Characters That Have Appeared in DC Comcis
Name: Susan Kent Barr
First appearance: Master Comics #13
First DC appearance: Power of Shazam! #12 (Feb. 1996)
Featured appearances: Justice League of America #135-137 Master
The DC Comics Bulletgirl deceased,
as revealed Power of Shazam! #43.
Secretly Susan Kent Barr, the wife of Bullet-man, Bulletgirl accompanied
her husband in his crimefighting career. She has appeared only as
a co-star in her husband's series.
A mysterious woman named Susan Parr recently appeared at
a super-hero fan convention, claiming she used to work with Bulletman. (Seven
Soldiers: Bulleteer #3)
Name: Jim Barr
First appearance: Nickel Comics #1 (May
First DC appearance: Power of Shazam! #8 (Oct. 1995)
Bulletboy: Master Comics #48 (March 1941)
Featured appearances: America's Greatest #1-8 Bulletman #1-16 Justice League of America #135-137 Master Comics #7-106 Nickel Comics #1-8 Whiz Comics #106 • Power of Shazam! #35-36 • Starman #39-40
The DC Comics Bulletman is retired,
but aids Captain Marvel from time to time. Secretly police scientist
Jim Barr, Bulletman invented a serum that increased his strength
and a gravity helmet that enables him (and his wife) to fly. Also
insipired the heroine called The
Bulleteer. (Seven Soldiers: Bulleteer #1)
Name: Chase Yale
First appearance: Wow #6 (Summer 1942)
First (and only) DC appearance: Power
of Shazam! #12 (Feb. 1996)
Featured appearances: Whiz #6–59, 102??
In current continuity, the Commando Yank has appeared only in a
flashback to the 1942 formation of Fawcett City heroes. (Power of Shazam! #12)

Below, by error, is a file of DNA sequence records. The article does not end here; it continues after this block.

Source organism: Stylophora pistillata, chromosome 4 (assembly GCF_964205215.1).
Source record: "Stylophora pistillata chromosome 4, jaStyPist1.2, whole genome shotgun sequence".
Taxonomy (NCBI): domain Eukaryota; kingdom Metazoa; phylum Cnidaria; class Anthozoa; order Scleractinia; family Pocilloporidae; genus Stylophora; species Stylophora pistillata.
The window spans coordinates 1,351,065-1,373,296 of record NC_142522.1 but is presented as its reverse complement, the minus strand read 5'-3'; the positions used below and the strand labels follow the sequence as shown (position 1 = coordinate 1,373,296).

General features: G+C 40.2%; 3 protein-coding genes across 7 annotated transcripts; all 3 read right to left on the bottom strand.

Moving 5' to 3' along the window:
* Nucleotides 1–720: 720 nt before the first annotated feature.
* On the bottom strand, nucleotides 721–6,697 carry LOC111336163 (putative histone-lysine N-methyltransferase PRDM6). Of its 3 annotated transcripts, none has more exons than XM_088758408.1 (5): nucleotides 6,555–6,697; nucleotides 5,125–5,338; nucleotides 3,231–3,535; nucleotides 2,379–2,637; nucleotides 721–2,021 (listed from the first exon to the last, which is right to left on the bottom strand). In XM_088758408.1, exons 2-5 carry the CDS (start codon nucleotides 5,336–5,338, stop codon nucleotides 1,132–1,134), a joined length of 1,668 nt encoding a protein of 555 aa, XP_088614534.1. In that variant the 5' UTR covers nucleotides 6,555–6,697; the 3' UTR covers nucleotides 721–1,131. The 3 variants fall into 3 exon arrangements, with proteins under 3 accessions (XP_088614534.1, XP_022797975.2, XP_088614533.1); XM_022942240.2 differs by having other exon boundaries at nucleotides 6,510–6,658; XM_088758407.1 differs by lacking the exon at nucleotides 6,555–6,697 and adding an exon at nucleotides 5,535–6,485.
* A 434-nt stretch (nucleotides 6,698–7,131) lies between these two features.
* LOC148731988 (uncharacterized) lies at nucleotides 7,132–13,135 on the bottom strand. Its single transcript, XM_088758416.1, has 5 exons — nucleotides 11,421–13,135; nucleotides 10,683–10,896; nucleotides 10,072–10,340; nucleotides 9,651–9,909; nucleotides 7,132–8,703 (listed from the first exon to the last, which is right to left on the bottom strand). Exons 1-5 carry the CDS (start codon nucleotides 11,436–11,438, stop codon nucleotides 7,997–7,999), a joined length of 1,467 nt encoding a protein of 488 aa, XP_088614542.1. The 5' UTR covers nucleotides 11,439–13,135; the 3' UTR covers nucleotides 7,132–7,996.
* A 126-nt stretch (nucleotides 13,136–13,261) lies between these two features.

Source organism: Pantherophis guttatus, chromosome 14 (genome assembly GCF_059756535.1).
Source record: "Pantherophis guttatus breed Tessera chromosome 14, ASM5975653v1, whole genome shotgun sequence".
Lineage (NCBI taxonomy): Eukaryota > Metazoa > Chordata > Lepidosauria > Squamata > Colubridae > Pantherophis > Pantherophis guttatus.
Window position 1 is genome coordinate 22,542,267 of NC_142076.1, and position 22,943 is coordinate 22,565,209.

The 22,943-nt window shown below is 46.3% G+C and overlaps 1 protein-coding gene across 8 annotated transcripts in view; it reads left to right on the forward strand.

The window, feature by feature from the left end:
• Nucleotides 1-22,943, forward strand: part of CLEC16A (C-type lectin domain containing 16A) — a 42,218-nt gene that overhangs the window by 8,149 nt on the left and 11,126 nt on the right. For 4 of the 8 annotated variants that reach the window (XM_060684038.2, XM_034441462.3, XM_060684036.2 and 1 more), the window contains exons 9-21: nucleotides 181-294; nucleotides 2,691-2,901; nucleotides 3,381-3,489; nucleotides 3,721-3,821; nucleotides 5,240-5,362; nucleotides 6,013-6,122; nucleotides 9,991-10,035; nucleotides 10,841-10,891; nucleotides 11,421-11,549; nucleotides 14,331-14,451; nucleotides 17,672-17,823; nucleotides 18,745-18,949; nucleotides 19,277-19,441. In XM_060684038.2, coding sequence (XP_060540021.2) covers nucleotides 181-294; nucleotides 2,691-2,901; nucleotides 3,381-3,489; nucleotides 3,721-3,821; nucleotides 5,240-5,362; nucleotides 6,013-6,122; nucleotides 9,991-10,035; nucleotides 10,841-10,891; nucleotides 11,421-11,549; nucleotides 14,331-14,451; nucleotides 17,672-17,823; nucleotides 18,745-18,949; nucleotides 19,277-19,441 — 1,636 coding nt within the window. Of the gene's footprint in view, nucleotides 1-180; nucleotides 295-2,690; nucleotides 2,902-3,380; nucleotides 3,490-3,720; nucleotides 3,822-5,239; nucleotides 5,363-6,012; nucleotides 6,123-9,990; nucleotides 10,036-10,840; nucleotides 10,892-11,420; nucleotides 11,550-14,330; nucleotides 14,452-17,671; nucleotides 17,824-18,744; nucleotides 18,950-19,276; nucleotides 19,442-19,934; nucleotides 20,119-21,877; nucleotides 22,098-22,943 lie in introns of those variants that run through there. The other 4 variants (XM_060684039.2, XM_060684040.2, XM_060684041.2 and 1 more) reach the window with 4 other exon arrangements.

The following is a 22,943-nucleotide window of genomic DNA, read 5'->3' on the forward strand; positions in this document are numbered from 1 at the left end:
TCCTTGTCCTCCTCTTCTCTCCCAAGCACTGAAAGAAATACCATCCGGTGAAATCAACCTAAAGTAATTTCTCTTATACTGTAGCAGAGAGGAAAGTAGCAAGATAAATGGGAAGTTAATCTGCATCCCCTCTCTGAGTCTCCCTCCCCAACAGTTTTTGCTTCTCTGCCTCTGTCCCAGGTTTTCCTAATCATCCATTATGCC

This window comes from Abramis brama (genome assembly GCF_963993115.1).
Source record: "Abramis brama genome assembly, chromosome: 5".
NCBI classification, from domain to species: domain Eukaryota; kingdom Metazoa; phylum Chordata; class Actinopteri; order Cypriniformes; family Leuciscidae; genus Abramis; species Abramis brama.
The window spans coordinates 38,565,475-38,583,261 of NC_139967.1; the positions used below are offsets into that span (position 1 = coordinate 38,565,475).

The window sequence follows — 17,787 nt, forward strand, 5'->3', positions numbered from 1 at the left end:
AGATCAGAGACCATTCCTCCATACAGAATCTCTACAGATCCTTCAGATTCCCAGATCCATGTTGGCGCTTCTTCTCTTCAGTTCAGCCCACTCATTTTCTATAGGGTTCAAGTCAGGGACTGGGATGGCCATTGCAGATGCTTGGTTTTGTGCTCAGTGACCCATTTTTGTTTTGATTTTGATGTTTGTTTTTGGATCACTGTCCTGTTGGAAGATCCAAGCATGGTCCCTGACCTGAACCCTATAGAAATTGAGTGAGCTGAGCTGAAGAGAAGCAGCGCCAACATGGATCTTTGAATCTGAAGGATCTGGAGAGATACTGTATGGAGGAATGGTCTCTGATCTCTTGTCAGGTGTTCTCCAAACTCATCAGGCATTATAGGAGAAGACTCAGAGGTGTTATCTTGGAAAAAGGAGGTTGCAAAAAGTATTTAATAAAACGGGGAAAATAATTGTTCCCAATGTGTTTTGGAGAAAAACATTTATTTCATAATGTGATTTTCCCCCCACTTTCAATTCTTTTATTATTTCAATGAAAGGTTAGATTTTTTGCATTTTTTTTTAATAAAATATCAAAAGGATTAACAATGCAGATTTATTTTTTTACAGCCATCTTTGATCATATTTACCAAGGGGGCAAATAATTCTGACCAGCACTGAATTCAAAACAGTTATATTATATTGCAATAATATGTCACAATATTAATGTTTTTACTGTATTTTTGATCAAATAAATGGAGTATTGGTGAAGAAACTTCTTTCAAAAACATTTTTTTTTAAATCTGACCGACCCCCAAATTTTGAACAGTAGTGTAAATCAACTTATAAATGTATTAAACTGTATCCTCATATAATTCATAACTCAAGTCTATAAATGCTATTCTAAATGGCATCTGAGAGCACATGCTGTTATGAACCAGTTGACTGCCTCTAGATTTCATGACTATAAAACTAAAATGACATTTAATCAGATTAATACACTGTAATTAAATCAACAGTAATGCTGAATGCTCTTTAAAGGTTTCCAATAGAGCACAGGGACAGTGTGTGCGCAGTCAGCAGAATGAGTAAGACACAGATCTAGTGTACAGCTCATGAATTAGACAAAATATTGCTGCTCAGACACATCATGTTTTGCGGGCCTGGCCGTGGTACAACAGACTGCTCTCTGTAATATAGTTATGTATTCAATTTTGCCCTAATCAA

Written by Jack Holt
Commando Yank first appeared in WOW COMICS #6, cover dated July 15,
1942 and originally released sometime around April 17 of the same year. Apparently
created by the Chesler studios Charles Sultan, the strip later featured art
by Carl Pfeufer and Dan Barry. He started out as a masked solider without
too many super hero attributes. He didnt even have a secret identity. He just
apparently enjoyed wearing that infernal mask. (DCs Captain Desmo had a similar
affectation for a white flying helmet).
In his first adventure, Commando Yanks debt to both the movie newsreels and
the radio dramas was obvious. You can almost hear the crisp, overdramatic
newsreel delivery as I let the story speak for itself:
The Commandos! Who and what are they? How many of us know
the inside story of these daring raiders?
The Commandos! Glorious fighting men of England! By day,
they plan, . . . by night, they attack!
Right into the stronghold of the enemy they go, right into
the very jaws of death!
A small band but with the courage of thousands! The harder
and bigger the task, the more eager they are to win—
And leading them?
Well, its a Yank! Yes, a red-blooded American! Maybe from
your town or yours or yours—
Thrill every moment to that unsung hero . . . Commando Yank!
And the radio drama continues in the adventure as Commando Yank goes to Norway
on a reconnaissance mission disguised as an old fisherman. He uses a corny
radio drama accent in one sequence that is unintentionally funny. Here is
the sterling dialogue. Please note the disgusted inn-keepers reaction:
Yimme, please a sandvich, ya?
Harrumph!! the innkeeper responds, but hands him the note anyway, obviously
hoping Commando Yank will just TRY to actually speak Norwegian instead of
a bad stage accent.
It is not to be.
Tanks please. C.Y. responds. Meanwhile the nearby Nazi troopers are clearly
enjoying their lager a little too much because they miss the whole exchange.
Thank goodness or it would have been Fawcetts shortest cover feature character
Hey, if I were a Norwegian who was playing host to German troops and this
goon, I probably would have shot him. Good thing the innkeeper was a patriot!
Anyway, the story gets a lot better. Commando Yank is detected back at his